2. Ethnological and Neurophenomenological Approaches to Religious Experiences
Arizona State University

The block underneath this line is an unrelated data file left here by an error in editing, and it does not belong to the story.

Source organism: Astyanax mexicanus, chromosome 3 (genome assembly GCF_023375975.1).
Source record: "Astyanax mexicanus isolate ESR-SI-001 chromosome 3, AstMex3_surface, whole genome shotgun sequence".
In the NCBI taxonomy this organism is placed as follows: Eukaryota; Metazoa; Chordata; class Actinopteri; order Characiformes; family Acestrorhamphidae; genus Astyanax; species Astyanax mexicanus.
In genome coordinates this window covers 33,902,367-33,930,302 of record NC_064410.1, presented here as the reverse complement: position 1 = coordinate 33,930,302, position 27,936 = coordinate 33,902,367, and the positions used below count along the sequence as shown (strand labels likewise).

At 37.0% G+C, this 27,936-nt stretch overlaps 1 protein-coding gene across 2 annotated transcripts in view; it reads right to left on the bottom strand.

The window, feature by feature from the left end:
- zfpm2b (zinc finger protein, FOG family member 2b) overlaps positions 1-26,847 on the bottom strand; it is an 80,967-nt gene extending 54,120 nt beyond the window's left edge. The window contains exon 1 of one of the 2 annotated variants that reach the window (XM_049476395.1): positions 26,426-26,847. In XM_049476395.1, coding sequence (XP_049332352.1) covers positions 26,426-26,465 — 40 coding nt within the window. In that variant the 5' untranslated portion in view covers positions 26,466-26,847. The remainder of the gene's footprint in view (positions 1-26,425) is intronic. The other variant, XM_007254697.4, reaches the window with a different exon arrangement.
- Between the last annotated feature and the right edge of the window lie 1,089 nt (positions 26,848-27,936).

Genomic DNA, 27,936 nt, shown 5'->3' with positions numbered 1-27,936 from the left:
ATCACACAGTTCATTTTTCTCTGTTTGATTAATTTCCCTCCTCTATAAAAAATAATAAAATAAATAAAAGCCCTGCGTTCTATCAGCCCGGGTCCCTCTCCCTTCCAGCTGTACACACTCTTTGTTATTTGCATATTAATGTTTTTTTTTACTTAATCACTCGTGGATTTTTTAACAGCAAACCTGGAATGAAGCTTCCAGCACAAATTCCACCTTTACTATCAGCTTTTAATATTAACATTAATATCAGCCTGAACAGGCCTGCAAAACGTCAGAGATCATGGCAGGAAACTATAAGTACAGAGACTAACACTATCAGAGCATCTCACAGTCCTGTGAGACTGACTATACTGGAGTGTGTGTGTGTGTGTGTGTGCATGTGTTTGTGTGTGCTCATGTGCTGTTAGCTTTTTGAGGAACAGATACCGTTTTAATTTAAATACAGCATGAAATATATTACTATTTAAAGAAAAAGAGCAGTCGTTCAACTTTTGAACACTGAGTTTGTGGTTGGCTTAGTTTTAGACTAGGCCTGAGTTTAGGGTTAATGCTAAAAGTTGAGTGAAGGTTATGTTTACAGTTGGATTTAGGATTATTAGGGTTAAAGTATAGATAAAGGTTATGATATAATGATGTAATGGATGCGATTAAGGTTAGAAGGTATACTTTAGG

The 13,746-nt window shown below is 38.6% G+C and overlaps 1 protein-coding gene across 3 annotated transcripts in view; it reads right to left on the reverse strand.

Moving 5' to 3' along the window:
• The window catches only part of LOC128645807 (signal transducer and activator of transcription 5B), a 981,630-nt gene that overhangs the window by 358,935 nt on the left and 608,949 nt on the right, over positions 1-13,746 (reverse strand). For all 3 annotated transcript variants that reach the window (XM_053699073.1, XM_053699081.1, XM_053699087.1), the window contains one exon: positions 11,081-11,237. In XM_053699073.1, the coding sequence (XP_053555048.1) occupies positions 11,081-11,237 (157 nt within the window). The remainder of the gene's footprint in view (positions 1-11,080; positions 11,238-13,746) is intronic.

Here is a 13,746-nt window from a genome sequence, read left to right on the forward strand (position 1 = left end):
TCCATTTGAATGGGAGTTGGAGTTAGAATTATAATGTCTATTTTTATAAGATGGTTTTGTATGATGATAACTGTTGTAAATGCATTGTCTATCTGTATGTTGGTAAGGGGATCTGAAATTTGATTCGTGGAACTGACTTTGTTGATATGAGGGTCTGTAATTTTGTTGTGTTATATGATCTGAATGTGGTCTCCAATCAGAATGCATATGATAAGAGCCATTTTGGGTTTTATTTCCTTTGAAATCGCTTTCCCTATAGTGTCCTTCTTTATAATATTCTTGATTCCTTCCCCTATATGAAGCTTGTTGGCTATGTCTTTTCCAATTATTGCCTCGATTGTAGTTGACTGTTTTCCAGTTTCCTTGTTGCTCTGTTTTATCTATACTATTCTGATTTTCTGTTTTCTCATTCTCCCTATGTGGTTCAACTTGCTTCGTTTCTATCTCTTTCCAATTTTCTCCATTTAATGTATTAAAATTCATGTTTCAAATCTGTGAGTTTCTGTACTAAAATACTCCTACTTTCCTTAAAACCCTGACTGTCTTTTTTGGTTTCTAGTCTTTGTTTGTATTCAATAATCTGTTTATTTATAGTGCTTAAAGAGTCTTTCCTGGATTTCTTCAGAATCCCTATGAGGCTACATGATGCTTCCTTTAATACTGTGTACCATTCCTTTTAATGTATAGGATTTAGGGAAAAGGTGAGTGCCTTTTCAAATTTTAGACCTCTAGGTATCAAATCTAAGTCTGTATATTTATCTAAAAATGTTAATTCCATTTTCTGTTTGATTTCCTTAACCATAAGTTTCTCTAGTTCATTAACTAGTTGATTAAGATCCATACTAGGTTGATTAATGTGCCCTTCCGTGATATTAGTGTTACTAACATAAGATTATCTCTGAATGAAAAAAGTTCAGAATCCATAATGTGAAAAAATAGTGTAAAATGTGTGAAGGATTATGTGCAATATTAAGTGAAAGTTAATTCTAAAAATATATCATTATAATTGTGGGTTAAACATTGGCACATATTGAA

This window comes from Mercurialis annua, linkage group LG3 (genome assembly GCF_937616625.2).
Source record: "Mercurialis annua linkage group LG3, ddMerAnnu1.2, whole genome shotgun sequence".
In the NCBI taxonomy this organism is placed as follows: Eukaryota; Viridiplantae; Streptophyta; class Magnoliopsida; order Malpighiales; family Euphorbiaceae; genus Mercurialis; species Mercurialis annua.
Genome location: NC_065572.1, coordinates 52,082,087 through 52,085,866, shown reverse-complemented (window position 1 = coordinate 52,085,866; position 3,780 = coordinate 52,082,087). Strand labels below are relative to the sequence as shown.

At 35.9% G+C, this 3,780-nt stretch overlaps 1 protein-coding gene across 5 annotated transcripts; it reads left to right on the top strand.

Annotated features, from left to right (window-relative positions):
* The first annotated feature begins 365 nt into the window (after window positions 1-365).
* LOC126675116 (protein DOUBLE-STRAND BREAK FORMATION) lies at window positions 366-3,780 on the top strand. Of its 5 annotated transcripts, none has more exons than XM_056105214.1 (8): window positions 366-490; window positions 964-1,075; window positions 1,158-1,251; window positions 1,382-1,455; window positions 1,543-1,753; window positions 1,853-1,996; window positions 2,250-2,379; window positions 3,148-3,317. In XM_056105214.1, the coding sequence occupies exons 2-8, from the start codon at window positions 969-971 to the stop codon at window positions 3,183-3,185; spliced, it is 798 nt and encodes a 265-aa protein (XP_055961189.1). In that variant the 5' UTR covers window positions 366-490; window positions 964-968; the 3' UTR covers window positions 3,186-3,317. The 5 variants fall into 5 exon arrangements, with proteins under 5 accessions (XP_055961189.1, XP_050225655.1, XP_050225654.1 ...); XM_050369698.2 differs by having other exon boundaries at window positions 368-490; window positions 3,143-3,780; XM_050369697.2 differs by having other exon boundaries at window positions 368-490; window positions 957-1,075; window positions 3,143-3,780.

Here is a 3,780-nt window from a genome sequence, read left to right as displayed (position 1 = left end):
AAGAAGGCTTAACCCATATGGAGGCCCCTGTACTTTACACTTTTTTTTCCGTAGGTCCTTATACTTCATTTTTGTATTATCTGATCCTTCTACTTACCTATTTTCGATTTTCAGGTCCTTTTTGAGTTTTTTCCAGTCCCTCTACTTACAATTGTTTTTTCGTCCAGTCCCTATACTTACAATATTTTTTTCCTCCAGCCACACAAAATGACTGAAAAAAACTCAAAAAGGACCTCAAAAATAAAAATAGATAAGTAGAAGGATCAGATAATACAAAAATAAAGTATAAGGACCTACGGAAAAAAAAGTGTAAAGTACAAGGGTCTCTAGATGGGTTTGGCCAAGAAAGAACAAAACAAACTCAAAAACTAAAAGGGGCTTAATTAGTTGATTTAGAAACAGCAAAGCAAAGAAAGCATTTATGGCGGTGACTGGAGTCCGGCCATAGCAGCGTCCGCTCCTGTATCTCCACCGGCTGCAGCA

A compelling aspect of religious experience is the similarity in the reports across people, time and cultures which suggest their bases in human nature. Cross-cultural research is a key tool for establishing these universals, as well as for determining the social differences in the manifestation of these phenomena (for example, the predominance of possession experiences in politically stratified societies). Biogenetic structural approaches help to identify the foundations for these experiences, placing them in the context of brain functions and the structures of consciousness. Neurophenomenological approaches that establish homologies of the structure and content of these phenomenological experiences with brain functions provide a basis for understanding the significance in relation to human nature. This paper provides: 1) a cross-cultural approach to religious experiences, noting both universals and social complexity differences in the manifestations of classic forms of religious experience; 2) a biogenetic approach to the alteration of consciousness associated with many religious experiences, characterizing them in relation to an integrative mode of consciousness in which the functions of ancient brain systems are elevated and integrated in consciousness; and 3) a neurophenomenological approach to religious experiences that characterizes some of the typical experiences in relationship to the activation and deactivation of specific brain systems. These approaches help to clarify why religious experiences are universal in terms of their relationship to innate aspects of brain function and the basic operations of consciousness.